If the budget plan were to be approved, it is estimated that Western would lose $689,616 in grant aid for Federal Supplemental Educational Opportunity Grant, a program that 2,885 Western students used this past year, Payne said.

Federal Supplemental Educational Opportunity Grant is a program to help undergraduate students with exceptional financial need and is awarded by the university’s financial aid office to select students who need it most, according to the Federal Student Aid website. This grant does not have to be repaid.

A student eligible for the program can receive anywhere between $100 and $4,000 per year depending on the individual’s financial need and circumstances.

The 2018 budget plan proposes to eliminate the funding for the Federal Supplemental Educational Opportunity Grant because “it’s largely duplicative of the Pell Grant program.” However, according to the Federal Student Aid website, the Federal Supplemental Educational Opportunity Grant works differently from the Pell Grant, in that it provides aid to every eligible student and does not have to be repaid in the future.

“NASFAA and our members feel that investment in student aid are investments in the future prosperity of the nation. Federal student aid programs provide access so that students can pursue a meaningful degree and thereby contribute in many ways to the economy.”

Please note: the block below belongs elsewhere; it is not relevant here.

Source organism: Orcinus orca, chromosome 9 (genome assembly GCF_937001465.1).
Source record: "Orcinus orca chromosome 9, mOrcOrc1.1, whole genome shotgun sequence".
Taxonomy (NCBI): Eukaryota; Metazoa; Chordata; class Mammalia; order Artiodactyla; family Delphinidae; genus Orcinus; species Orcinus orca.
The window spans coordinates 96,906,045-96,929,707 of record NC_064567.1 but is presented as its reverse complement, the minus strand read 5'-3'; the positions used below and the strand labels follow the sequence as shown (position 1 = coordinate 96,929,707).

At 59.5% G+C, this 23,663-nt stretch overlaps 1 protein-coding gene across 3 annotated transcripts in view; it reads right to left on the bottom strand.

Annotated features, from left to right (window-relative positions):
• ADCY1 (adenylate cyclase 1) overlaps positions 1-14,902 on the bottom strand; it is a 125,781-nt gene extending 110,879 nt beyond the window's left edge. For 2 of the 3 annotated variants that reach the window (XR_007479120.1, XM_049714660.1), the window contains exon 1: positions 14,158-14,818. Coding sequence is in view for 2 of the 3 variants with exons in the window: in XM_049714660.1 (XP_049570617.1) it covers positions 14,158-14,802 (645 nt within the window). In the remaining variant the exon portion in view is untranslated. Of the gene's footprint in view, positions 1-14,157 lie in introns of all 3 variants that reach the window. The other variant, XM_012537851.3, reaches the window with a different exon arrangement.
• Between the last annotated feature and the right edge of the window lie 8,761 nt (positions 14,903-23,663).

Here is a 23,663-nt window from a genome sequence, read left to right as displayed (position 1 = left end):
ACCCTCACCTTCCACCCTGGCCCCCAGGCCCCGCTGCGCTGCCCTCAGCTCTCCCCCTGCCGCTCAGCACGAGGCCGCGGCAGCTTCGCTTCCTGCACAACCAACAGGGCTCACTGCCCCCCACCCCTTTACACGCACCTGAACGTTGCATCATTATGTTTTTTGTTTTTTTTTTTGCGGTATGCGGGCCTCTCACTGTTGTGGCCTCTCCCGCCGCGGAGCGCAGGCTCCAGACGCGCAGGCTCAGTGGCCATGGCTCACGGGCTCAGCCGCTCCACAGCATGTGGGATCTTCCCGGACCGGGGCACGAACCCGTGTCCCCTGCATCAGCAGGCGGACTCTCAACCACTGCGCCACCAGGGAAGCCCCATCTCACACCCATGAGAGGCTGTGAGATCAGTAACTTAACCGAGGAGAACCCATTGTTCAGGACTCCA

Stephen Payne, NASFAA assistant director of federal relations

The U.S. Department of Education gives a specific amount of opportunity grant funds to each participating school, and once all of the funds have been awarded to eligible students no other awards can be given that year, unlike the Pell Grant which can be awarded to a student year round.

“Although Federal Supplemental Educational Opportunity Grant isn’t one of our larger grant programs, it is nonetheless an important resource for approximately 2,800 Western students with exceptional financial need who receive these funds,” Cocke said.

According to the College Success Foundation, 10.7 percent of low-income students in the U.S. will graduate from college, compared to 80 percent of high-income students.

“It helps probably the most at-risk group of college students, and it’s a way for students to gain some important connections that can help them in their future careers,” Bobovski said.

The budget plan proposes to create one repayment plan to pay back loans, while in the past there has been more than one option for students to pay their debt after graduation.

By requesting to eliminate the standard repayment cap of 10 percent of one’s discretionary income, the repayment cap is proposed to be 12.5 percent of one’s discretionary income paid each month.

Cocke agrees that financial aid and grants is essential to making higher education more accessible.

“Additional funding is needed to make college more affordable, improve access and increase persistence to graduation,” Cocke said. “Preferably aid that does not require repayment with preservation of subsidized loan programs and student debt forgiveness for borrowers who enter public service.”